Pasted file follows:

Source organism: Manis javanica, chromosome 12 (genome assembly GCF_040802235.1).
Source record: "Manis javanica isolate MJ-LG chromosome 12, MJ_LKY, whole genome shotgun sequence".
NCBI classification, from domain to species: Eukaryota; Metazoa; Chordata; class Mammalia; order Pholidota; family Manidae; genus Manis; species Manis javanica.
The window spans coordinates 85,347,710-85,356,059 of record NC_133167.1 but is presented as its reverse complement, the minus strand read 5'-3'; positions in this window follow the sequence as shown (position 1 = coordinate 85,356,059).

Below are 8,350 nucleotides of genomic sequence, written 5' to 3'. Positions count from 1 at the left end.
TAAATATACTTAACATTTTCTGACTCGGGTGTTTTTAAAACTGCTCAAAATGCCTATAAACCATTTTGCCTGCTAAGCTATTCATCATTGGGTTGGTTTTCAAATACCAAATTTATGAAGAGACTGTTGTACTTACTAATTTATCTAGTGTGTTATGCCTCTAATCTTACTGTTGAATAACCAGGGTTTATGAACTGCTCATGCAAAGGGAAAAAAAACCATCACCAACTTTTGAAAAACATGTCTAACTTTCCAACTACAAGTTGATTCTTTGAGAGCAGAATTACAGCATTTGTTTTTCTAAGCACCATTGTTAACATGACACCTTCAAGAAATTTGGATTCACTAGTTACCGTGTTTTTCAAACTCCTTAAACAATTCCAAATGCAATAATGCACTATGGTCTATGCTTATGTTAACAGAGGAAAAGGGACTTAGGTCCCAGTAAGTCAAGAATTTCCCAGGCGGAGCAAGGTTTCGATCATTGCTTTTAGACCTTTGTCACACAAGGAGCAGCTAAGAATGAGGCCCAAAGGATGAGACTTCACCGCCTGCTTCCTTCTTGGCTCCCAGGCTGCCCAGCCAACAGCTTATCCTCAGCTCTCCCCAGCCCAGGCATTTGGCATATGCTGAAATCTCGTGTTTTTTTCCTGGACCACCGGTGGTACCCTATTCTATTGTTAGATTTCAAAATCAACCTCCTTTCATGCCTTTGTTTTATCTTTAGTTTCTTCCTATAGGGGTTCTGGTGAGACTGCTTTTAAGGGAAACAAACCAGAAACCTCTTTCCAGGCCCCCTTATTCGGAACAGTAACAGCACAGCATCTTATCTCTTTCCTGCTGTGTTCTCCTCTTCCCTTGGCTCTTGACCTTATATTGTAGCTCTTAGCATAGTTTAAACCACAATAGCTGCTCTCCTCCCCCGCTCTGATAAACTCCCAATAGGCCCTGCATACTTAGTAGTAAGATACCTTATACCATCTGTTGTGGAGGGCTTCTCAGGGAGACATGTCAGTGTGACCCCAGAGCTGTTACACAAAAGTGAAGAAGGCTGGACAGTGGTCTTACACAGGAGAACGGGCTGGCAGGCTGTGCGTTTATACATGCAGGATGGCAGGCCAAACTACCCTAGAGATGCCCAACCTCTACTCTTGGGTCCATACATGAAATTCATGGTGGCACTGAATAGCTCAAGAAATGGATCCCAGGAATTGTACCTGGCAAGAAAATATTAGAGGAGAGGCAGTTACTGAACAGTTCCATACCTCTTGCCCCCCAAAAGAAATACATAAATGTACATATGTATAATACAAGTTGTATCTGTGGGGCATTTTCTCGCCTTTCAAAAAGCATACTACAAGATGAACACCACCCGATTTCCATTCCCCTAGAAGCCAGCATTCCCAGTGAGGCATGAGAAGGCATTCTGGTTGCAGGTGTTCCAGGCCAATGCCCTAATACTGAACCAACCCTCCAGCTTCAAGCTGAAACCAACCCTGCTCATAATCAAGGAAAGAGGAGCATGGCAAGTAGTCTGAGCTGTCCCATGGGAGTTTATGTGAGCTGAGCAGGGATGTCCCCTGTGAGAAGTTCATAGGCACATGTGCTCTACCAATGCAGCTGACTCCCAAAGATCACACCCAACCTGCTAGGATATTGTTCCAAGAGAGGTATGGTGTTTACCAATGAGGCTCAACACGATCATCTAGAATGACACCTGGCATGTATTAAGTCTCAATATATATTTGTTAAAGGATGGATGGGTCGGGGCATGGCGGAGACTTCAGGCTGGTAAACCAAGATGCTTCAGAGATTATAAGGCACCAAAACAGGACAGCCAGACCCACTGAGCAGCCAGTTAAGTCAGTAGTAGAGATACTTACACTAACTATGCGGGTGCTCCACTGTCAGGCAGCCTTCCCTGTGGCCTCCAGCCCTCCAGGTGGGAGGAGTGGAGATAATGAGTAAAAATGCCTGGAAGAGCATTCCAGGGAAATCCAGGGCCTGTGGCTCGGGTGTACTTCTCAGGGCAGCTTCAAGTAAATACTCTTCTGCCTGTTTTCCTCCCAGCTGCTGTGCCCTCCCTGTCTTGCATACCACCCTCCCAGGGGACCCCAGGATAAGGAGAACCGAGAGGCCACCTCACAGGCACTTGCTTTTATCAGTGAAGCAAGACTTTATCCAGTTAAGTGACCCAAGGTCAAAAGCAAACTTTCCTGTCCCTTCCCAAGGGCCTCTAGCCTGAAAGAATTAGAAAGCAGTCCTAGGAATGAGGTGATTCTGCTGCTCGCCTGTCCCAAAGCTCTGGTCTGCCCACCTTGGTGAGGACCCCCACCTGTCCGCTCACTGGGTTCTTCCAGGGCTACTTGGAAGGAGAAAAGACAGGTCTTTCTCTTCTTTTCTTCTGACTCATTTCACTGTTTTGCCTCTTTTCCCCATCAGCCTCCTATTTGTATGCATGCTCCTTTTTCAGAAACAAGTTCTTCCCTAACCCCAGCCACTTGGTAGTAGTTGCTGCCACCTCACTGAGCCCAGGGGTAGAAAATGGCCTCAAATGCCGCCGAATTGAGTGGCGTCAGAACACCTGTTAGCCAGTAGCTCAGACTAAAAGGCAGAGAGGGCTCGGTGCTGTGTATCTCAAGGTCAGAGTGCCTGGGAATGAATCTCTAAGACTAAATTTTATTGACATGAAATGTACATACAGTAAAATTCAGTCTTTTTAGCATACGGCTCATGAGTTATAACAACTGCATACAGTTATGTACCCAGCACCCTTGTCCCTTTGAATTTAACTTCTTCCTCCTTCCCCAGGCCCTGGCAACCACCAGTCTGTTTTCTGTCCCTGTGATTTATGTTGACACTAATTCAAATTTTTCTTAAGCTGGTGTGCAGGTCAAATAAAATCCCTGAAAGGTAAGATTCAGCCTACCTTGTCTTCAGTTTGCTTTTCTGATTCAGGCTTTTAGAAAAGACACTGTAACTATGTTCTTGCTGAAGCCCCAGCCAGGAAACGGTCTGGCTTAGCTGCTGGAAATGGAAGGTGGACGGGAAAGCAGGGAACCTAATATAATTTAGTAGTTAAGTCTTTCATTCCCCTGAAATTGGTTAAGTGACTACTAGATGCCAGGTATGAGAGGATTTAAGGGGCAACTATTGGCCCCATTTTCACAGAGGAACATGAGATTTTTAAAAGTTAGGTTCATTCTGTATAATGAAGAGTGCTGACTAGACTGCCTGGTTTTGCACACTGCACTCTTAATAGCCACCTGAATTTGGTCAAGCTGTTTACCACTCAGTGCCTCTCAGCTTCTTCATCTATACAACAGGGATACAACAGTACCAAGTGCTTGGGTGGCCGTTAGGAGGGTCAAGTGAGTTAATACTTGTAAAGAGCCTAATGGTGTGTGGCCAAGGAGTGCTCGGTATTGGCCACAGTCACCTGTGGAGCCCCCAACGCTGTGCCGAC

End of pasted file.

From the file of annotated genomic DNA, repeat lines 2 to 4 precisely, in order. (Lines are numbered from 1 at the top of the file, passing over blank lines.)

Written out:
Source record: "Manis javanica isolate MJ-LG chromosome 12, MJ_LKY, whole genome shotgun sequence".
NCBI classification, from domain to species: Eukaryota; Metazoa; Chordata; class Mammalia; order Pholidota; family Manidae; genus Manis; species Manis javanica.
The window spans coordinates 85,347,710-85,356,059 of record NC_133167.1 but is presented as its reverse complement, the minus strand read 5'-3'; positions in this window follow the sequence as shown (position 1 = coordinate 85,356,059).